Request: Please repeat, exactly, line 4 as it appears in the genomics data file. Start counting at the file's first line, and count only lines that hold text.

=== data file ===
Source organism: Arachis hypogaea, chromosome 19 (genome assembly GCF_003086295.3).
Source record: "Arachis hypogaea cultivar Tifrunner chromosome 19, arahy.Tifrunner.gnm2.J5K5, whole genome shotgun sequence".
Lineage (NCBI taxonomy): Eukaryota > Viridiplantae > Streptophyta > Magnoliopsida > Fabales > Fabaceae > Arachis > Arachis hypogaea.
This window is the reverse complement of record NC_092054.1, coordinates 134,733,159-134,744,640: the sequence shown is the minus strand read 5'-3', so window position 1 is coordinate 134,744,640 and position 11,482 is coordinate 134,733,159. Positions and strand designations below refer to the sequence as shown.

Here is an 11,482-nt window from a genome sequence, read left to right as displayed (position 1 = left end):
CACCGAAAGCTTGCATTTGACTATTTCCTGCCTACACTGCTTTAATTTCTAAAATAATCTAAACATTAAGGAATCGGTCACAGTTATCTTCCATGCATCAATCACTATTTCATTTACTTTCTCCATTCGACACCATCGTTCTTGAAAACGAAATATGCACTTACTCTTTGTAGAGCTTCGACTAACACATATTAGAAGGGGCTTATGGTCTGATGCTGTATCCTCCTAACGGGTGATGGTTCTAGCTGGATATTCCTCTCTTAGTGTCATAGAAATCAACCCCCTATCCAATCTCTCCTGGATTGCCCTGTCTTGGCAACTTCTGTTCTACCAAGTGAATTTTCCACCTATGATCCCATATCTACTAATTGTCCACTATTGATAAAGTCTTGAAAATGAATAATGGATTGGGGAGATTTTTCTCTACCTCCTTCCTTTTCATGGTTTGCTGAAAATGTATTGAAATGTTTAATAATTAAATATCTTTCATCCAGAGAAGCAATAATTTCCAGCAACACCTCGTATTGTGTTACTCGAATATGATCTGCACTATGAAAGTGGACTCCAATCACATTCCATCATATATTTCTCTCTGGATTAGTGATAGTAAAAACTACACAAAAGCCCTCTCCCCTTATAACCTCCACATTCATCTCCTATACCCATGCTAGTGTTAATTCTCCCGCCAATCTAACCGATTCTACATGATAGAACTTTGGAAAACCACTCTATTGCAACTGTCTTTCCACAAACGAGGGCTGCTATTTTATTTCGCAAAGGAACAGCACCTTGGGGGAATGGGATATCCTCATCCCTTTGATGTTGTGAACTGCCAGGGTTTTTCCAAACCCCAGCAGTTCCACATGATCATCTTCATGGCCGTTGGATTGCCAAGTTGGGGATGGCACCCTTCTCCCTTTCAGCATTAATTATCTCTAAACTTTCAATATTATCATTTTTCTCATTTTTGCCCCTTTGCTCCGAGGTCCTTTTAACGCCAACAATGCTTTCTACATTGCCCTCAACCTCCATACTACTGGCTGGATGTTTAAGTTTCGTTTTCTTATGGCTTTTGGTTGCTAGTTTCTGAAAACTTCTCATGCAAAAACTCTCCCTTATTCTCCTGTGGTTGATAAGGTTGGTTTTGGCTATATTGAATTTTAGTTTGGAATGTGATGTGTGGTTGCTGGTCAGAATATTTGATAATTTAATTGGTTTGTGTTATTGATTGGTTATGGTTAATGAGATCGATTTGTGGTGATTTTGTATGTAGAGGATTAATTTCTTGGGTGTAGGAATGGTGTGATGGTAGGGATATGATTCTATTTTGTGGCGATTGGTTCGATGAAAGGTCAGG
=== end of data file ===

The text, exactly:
This window is the reverse complement of record NC_092054.1, coordinates 134,733,159-134,744,640: the sequence shown is the minus strand read 5'-3', so window position 1 is coordinate 134,744,640 and position 11,482 is coordinate 134,733,159. Positions and strand designations below refer to the sequence as shown.